Berkeley, Calif.—If the University of California challenges the state ban on affirmative action, the timing will need to be right, UC President Robert Dynes said Friday.
Speaking at a daylong conference on the effects and future of Proposition 209, Dynes and others said California’s demographics eventually will change enough to overturn the 1996 voter-approved ban.
“I surely want to win the first [lawsuit], because if we lose the first one, we will take two to three steps back,” Dynes said. “We should be pushing sensibly with a reasonable probability of our winning.”
Enrollment of black and Hispanic students dipped precipitously across the UC system after Prop. 209 took effect, especially at the most selective campuses, such as UC Berkeley and UCLA.
The numbers have slowly rebounded, but university leaders have pushed for more reforms.
At the Berkeley conference, educators and administrators said the admissions process in particular needs to change to prevent minority students from being affected unfairly by grade-point average and test-score requirements. The system’s nine undergraduate campuses admit the top 12.5 percent of high school seniors, based on grades, SAT scores and other factors.
Before Prop. 209, public universities also used race among admissions criteria.
“I think 209 is profoundly wrong, morally wrong,” said UC Berkeley Chancellor Robert Birgeneau, a frequent critic of the affirmative-action ban in the two years since he arrived in California.
“We can’t have a truly fair system until 209 is reversed,” he said to applause.
A panel of influential educational scholars recommends an overhaul of the 40-year-old University of California eligibility process, urging a shift away from the current focus on grades and SAT scores to a broader review of students’ personal achievements, such as initiative and leadership.
The move, presented for the first time at a UC-Berkeley conference Friday, is seen as a way to expand economic, racial and geographic diversity in one of America’s premier public educational institutions. It could enable the UC system to admit more students, boosting the number of educated people in a state that is falling far behind others. But the program would require more state spending because campuses would have to be expanded for additional students.
It also could stiffen competition for slots at the most popular campuses for Santa Clara County high school students, whose strong academic credentials have traditionally assured them entry.
“We are discussing ways that would allow the campuses to take a look at a broader swath of students than they do now,’’ said UC-Davis Professor Mark Rashid, who heads the committee that creates recommendations for UC admissions policy and who contributed to the paper “California at the Crossroads,’’ which proposes the change.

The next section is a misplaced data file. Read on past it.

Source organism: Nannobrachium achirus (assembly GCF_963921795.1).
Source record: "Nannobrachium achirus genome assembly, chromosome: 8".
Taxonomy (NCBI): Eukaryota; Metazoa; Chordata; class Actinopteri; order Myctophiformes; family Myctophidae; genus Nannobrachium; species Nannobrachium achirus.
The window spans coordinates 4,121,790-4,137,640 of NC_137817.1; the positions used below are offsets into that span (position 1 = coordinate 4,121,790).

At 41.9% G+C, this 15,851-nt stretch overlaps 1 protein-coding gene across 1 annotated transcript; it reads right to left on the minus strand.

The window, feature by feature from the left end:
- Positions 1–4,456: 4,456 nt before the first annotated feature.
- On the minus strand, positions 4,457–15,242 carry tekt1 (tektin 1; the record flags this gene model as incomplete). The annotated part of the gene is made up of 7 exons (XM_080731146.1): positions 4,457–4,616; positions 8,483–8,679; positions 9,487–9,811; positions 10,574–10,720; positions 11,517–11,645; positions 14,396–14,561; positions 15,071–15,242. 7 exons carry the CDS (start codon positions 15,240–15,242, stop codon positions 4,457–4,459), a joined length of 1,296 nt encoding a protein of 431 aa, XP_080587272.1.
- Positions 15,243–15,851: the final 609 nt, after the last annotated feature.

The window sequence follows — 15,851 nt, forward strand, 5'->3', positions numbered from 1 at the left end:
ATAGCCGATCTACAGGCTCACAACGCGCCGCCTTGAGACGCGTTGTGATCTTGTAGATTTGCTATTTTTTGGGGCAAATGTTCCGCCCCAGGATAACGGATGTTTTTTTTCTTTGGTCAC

UC officials have grown increasingly concerned about what they see as an unequal access to the system.
“GPA is one single measure of a student’s academic achievement. But there are many other things to look at,’’ Rashid said. “Doing things the way we do now does not necessarily result in admitting the students who do best at UC.’’
High school grade-point averages and SATs have been shown to correlate with only a minor part of a student’s ultimate success in college, according to the paper. But the emphasis causes teachers and students to “treat UC admissions as a high-stakes game, won by those who can play it best,’’ it said.
The recommendation would mean that students with a C+ (2.75 GPA) average, who were likely to be shut out under the old system, would now be eligible to have their applications reviewed—giving them the opportunity to list leadership positions, jobs or ways in which they have triumphed over adversity. Low SAT scores, while still considered, would not close the door.
However, acceptance to a specific campus—say, Berkeley or Los Angeles—would still require stellar performance in both academic and non-academic realms.
Signed into law by Gov. Pat Brown in 1960, California’s master plan of college eligibility has guaranteed a spot at UC for the top 12.5 percent of the state’s high school graduates, based on test scores and grades earned in UC-approved college prep courses.
But that approach has widened the “achievement gap’’ in the increasingly diverse state. Access to UC schools for many racial and ethnic minorities and for students at “disadvantaged high schools,’’ as defined by socioeconomics or geography, is consistently low.
The access problem was exacerbated in 1995 when UC regents voted to end race as a factor in admissions, then extended in 1996 with passage of the anti-affirmative-action Proposition 209.
Beginning with the 1998 entering class, there was a dip in the proportion of African-Americans, Latinos and American Indians on UC campuses.
If the UC system is allowed to expand, increased access for some does not mean decreased access for others, said William Kidder of UC-Davis, another contributor to the paper.
“As a practical matter, if a student has a very high GPA and has taken a large number of honors classes and has very solid SATs, that student is still very likely to be admitted to a UC campus, although perhaps not the campus of first choice,’’ he said.
Some critics say that research, not diversity, is the main purpose of UC, and there should not be a lowering of the academic standard for eligibility.
“I want to see increased diversity but I am in favor of getting there one step at a time—from the community colleges, to California State University, to UC—and not give someone a special privilege to attempt three steps in one,’’ said Lester Lee, who was the first Chinese-American member of the board of regents, where he served from 1993 to 1994.